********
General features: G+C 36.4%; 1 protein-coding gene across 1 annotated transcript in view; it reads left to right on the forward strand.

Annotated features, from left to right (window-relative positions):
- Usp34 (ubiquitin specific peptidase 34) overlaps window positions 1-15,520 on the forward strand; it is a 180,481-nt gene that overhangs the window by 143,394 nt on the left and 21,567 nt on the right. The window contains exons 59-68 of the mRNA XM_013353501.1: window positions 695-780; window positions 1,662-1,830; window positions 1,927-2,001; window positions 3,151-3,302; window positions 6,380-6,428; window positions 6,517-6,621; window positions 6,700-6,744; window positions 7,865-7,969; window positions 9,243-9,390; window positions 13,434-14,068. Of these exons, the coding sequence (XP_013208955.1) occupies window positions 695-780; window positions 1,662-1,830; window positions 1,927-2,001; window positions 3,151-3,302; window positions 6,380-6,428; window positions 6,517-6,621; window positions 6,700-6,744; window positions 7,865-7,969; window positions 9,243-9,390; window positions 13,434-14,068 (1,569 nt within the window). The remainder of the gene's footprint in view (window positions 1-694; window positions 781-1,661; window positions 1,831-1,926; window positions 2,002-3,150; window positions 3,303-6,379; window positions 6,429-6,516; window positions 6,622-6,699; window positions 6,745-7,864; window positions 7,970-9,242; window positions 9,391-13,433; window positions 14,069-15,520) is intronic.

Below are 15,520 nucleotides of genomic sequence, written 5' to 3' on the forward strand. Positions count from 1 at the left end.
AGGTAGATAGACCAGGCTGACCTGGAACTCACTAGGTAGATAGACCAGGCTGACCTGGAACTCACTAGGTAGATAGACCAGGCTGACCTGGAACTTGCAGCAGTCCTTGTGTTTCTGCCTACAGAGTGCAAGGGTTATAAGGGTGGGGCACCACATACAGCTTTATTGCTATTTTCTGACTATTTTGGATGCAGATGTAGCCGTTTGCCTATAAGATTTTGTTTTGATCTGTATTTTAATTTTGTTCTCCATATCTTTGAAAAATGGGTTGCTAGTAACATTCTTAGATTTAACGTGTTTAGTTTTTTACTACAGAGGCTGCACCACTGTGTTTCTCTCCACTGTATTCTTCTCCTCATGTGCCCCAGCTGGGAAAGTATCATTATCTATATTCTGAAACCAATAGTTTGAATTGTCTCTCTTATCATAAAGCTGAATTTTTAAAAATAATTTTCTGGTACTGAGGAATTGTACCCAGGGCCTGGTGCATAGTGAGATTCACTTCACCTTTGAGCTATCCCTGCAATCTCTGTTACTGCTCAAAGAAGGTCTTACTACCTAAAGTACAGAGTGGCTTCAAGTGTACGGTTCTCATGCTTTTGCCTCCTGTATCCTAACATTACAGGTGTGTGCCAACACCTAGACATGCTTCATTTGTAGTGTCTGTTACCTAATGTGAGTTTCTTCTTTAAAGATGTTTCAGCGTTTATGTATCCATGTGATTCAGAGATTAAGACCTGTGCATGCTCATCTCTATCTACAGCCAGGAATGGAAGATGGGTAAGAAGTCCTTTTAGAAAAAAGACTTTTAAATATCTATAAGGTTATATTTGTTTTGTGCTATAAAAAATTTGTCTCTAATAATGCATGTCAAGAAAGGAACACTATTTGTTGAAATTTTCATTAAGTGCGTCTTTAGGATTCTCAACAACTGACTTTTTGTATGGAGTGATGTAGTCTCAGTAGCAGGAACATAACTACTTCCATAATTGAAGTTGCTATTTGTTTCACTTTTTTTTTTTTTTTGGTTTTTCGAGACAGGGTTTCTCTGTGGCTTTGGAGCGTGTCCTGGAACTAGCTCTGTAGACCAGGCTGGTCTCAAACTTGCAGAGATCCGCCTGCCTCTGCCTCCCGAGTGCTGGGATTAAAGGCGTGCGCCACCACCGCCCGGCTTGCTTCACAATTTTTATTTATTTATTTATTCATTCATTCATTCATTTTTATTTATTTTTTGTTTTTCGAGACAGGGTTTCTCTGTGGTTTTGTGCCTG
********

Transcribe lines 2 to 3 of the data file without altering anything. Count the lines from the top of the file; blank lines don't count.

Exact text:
Annotated features, from left to right (window-relative positions):
- Usp34 (ubiquitin specific peptidase 34) overlaps window positions 1-15,520 on the forward strand; it is a 180,481-nt gene that overhangs the window by 143,394 nt on the left and 21,567 nt on the right. The window contains exons 59-68 of the mRNA XM_013353501.1: window positions 695-780; window positions 1,662-1,830; window positions 1,927-2,001; window positions 3,151-3,302; window positions 6,380-6,428; window positions 6,517-6,621; window positions 6,700-6,744; window positions 7,865-7,969; window positions 9,243-9,390; window positions 13,434-14,068. Of these exons, the coding sequence (XP_013208955.1) occupies window positions 695-780; window positions 1,662-1,830; window positions 1,927-2,001; window positions 3,151-3,302; window positions 6,380-6,428; window positions 6,517-6,621; window positions 6,700-6,744; window positions 7,865-7,969; window positions 9,243-9,390; window positions 13,434-14,068 (1,569 nt within the window). The remainder of the gene's footprint in view (window positions 1-694; window positions 781-1,661; window positions 1,831-1,926; window positions 2,002-3,150; window positions 3,303-6,379; window positions 6,429-6,516; window positions 6,622-6,699; window positions 6,745-7,864; window positions 7,970-9,242; window positions 9,391-13,433; window positions 14,069-15,520) is intronic.